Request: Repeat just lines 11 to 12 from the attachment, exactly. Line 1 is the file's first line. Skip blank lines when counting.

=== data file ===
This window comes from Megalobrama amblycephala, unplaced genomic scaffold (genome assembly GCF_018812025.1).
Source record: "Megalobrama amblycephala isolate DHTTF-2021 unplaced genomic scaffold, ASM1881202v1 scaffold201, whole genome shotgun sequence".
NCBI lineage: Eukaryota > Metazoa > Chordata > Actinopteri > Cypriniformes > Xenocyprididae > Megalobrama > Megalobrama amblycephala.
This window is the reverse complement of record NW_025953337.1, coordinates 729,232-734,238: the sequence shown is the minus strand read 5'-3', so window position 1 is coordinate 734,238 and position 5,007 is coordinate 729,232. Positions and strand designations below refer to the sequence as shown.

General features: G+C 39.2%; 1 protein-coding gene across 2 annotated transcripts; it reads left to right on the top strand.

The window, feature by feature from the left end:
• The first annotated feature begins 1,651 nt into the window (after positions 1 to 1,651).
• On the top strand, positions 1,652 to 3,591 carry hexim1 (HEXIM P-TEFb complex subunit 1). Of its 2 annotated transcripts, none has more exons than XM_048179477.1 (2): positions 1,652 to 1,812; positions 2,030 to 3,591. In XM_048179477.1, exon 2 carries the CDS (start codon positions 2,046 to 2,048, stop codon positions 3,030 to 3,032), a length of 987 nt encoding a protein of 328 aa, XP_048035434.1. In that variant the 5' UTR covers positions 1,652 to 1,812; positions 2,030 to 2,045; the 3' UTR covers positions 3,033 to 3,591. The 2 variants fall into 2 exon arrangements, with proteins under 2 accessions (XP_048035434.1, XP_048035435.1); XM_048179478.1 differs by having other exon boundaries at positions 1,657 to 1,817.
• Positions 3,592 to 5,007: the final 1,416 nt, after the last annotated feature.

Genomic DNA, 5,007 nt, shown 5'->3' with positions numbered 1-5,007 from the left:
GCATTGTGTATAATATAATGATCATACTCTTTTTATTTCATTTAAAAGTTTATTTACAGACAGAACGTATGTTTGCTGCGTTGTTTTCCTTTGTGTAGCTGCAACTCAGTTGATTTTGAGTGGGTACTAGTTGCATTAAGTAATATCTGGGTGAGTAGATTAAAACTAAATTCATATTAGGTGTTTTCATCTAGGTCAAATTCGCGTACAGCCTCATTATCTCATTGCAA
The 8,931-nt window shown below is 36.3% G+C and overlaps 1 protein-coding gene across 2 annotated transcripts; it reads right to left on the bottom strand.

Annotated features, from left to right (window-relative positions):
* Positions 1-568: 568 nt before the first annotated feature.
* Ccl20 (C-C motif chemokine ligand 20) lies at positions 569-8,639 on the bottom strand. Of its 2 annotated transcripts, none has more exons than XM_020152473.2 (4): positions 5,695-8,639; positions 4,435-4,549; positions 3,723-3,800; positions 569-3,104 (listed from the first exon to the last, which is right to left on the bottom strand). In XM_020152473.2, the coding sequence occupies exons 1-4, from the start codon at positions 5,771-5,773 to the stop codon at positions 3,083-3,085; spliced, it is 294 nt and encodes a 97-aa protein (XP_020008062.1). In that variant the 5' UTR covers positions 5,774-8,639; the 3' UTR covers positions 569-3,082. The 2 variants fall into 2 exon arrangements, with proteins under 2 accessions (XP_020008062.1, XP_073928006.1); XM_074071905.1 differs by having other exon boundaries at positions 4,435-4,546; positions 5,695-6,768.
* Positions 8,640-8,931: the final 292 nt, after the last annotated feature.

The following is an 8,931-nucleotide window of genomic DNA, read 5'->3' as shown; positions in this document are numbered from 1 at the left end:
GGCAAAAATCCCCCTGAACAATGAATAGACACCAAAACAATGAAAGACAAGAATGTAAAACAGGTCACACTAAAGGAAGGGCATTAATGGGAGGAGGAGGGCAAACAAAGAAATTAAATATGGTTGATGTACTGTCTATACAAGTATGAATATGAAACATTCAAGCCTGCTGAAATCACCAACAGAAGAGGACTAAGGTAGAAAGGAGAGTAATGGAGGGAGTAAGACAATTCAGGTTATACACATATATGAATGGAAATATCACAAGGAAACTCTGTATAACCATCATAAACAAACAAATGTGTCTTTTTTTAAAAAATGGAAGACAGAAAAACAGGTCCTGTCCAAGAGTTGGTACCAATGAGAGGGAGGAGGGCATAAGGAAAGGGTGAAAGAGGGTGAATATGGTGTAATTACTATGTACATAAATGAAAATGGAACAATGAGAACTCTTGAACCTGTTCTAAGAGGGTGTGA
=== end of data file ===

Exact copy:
GCATTGTGTATAATATAATGATCATACTCTTTTTATTTCATTTAAAAGTTTATTTACAGACAGAACGTATGTTTGCTGCGTTGTTTTCCTTTGTGTAGCTGCAACTCAGTTGATTTTGAGTGGGTACTAGTTGCATTAAGTAATATCTGGGTGAGTAGATTAAAACTAAATTCATATTAGGTGTTTTCATCTAGGTCAAATTCGCGTACAGCCTCATTATCTCATTGCAA
The 8,931-nt window shown below is 36.3% G+C and overlaps 1 protein-coding gene across 2 annotated transcripts; it reads right to left on the bottom strand.